Just like cotton candy, The Marvelous Wonderettes is pure fluff and packed with sugar but with the four talented women on stage I am more than willing to do an extra workout with Shakespeare and Beckett at a later date to enjoy these empty calories now.
A jukebox musical in the vein of The Buddy Holly Story and even the more recent American Idiot featuring the music of Green Day, The Marvelous Wonderettes strings together nearly three dozen pop hits from the 1950s and 60s to help tell its (rather thin) story.
Act one finds The Wonderettes, the all-woman quartet, providing the entertainment at their 1958 high school prom as last minute replacements for the boy’s glee club. Rather conveniently, playwright Roger Bean builds the quartet from types that just as conveniently fit his song choices: the jokester Betty Jean (Meghan Anderssen), the sweet Suzy (Diana Kaarina), the glamorous Cindy Lou (Lalainia Lindbjerg), and the earnest Missy (Jennie Neumann). Between the 1950’s songs that include everything from Mr Sandman to Hold Me, Thrill Me, Kiss Me the girls squabble, usually about boys.
In act two the women find themselves back in the gymnasium but it is now 1968 and they are there to provide entertainment for their ten year high school reunion. The girls still have boy problems, but these problems are a little more grown-up now. In this new decade Lolipop and Lipstick On Your Collar makes way for such 60’s hits as You Don’t Own Me and Rescue Me, once again conveniently chosen to help underscore the show’s slight narrative.
With its mediocre book The Marvelous Wonderettes must rely heavily on the four actors singing abilities and you can’t get much better than the four assembled here. Powerhouses on their own, combined they bring refreshing and crisp harmonies to the songs. While a little more successful with the sweet harmonies of 50s than the slightly edgier sound of the 60s, this is a minor quibble with a show that sees these four out of the gates with such energy that it makes you wonder how they are going to maintain it for the nearly two hour show. But they do, with what appears to be energy to spare, even as they greet their audience with equal enthusiasm after the show.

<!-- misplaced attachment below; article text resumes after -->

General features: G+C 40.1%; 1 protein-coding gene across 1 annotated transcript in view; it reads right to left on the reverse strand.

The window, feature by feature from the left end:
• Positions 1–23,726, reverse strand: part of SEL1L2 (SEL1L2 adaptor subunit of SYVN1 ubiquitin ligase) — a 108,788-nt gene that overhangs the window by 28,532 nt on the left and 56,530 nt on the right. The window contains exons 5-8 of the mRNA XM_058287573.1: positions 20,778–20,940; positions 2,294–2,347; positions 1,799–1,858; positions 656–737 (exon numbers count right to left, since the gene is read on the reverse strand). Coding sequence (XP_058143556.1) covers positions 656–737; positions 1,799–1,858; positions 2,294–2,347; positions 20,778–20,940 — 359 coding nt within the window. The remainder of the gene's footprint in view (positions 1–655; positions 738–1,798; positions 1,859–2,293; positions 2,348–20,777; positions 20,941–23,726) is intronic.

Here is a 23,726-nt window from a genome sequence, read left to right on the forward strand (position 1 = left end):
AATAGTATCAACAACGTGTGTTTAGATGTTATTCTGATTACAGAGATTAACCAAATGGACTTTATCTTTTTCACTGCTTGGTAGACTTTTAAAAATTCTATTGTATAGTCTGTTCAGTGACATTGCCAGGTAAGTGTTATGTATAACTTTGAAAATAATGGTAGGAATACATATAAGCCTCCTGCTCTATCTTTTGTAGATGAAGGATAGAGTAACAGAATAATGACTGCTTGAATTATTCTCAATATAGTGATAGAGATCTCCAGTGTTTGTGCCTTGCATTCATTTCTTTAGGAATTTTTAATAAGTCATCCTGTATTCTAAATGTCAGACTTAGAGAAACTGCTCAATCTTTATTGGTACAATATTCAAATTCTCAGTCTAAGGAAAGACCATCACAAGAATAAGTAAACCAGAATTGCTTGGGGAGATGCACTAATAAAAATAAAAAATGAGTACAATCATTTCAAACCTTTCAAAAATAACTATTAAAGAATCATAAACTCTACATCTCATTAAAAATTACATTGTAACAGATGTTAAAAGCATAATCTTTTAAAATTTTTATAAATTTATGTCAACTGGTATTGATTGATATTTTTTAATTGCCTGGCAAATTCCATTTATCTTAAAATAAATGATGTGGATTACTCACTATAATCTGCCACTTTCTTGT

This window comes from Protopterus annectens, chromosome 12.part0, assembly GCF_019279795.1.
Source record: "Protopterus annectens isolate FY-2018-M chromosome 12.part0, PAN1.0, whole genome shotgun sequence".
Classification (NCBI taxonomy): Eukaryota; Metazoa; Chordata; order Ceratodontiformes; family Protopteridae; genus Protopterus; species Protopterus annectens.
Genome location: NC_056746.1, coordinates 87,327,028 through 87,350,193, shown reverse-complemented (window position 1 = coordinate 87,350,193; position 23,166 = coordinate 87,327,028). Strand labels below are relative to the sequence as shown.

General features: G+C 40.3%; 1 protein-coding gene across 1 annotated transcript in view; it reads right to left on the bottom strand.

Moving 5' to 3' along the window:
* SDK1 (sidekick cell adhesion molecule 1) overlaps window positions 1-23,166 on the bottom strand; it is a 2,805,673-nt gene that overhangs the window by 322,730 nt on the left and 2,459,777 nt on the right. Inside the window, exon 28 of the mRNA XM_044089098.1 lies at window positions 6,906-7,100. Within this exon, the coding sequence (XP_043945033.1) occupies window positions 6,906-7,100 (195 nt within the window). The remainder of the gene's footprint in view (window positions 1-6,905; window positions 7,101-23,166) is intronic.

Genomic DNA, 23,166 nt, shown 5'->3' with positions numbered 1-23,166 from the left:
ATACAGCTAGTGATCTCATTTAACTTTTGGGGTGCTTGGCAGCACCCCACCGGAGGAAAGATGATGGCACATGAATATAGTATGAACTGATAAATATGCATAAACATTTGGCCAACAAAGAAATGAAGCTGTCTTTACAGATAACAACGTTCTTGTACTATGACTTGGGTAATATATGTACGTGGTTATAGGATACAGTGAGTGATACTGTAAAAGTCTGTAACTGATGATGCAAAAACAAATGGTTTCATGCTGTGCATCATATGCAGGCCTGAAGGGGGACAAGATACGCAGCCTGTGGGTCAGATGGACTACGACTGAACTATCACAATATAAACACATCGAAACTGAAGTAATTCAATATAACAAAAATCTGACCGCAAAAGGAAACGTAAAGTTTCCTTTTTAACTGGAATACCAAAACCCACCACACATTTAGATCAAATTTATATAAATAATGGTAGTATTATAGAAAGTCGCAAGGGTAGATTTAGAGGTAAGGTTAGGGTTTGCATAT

Director Jerry Jay Cranford does double-duty as choreographer and his success here has me re-thinking my long held belief that director and choreographer should never be the same person. In fairness I should acknowledge there is more need in this show for dance moves than stage blocking but that Cranford is able to effectively do both, where so many have failed before, is a testament to his abilities.
Al Frisk’s set design is kept simple with a three level stage for the women to appear both individually and as a group and since it is meant to be indicative of a high school prom the homemade signs are as appropriate as the notices scattered throughout the 8th floor of the PAL Theatre. Jessica Dmytryshyn dresses the girls in appropriately color coordinated crinolines in the 50s and gives them a psychedelic groove for the 60s. Geoff Hollingshead proves that even with a small budget it is still possible to create an almost flawless sound. Musical director Steven Greenfield keeps his small band grooving through the two decades with an authentic sound.
The Marvelous Wonderettes is all about feasting from the dessert table of these four terrific marvelous performances. Stop counting those calories and partake; save the meatier buffet for another day.
By Roger Bean. Directed by Jerry Jay Cranford. Musical direction by Steven Greenfield. A Canadian Actors Equity Association approved Co-op. On stage at the PAL Theatre through February 26, 2012. Visit http://marvelouswonderettes.ca for tickets and information.